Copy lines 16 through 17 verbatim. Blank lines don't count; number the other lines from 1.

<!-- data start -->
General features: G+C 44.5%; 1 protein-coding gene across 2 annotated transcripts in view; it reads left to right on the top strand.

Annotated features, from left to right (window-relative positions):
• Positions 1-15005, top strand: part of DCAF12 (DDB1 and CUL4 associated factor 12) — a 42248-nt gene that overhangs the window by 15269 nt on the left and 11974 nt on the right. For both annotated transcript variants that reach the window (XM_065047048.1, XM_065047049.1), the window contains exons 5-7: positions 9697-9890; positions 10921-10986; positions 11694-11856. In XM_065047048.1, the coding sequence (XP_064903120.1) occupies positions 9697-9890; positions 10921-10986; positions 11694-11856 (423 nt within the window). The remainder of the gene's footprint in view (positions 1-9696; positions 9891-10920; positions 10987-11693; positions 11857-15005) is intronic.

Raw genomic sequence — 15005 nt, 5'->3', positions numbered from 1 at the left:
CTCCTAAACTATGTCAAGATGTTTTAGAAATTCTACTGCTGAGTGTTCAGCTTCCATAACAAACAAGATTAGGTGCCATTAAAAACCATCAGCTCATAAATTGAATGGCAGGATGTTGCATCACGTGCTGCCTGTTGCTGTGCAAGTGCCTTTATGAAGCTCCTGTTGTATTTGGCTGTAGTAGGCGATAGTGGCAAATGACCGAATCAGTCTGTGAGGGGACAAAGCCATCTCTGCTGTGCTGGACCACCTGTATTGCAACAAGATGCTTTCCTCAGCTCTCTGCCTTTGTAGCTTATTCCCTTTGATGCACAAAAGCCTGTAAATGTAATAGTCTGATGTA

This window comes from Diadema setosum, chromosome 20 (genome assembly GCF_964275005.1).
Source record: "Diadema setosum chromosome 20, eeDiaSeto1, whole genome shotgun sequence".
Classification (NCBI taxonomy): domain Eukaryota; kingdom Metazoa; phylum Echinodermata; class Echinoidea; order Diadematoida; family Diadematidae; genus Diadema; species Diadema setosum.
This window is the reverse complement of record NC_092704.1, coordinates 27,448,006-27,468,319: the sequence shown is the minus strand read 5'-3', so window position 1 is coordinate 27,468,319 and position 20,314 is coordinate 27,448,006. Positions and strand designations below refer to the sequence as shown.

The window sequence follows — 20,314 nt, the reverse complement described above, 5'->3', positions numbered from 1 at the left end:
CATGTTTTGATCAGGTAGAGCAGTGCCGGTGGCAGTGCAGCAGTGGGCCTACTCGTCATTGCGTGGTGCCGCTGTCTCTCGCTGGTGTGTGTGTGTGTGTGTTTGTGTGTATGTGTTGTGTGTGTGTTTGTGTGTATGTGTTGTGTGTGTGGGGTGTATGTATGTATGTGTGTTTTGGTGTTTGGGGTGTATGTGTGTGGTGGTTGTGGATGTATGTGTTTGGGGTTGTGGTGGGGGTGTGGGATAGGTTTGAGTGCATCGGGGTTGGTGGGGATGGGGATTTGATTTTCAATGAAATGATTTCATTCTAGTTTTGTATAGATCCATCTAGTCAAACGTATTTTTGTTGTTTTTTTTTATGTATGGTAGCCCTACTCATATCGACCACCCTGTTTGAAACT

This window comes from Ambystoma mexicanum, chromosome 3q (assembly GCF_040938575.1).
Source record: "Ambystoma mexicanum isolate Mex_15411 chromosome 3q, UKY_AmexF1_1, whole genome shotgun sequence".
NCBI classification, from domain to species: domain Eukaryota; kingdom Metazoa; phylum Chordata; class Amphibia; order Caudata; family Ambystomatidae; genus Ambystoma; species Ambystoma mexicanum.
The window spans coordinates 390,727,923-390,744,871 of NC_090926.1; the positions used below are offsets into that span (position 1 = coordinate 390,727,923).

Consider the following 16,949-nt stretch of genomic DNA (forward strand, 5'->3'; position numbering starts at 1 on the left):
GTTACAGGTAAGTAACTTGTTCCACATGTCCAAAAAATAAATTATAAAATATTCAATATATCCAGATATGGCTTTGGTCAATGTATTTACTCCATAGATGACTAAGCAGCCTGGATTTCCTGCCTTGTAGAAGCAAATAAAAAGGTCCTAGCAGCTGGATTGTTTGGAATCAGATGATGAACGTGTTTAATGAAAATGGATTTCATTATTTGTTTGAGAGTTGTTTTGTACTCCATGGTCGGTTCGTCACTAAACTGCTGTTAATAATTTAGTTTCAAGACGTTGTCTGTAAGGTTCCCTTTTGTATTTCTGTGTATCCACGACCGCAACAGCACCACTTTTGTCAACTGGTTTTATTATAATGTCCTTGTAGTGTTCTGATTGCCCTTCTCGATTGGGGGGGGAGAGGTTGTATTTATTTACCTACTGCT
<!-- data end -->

Consider the following 16,949-nt stretch of genomic DNA (forward strand, 5'->3'; position numbering starts at 1 on the left):
GTTACAGGTAAGTAACTTGTTCCACATGTCCAAAAAATAAATTATAAAATATTCAATATATCCAGATATGGCTTTGGTCAATGTATTTACTCCATAGATGACTAAGCAGCCTGGATTTCCTGCCTTGTAGAAGCAAATAAAAAGGTCCTAGCAGCTGGATTGTTTGGAATCAGATGATGAACGTGTTTAATGAAAATGGATTTCATTATTTGTTTGAGAGTTGTTTTGTACTCCATGGTCGGTTCGTCACTAAACTGCTGTTAATAATTTAGTTTCAAGACGTTGTCTGTAAGGTTCCCTTTTGTATTTCTGTGTATCCACGACCGCAACAGCACCACTTTTGTCAACTGGTTTTATTATAATGTCCTTGTAGTGTTCTGATTGCCCTTCTCGATTGGGGGGGGAGAGGTTGTATTTATTTACCTACTGCT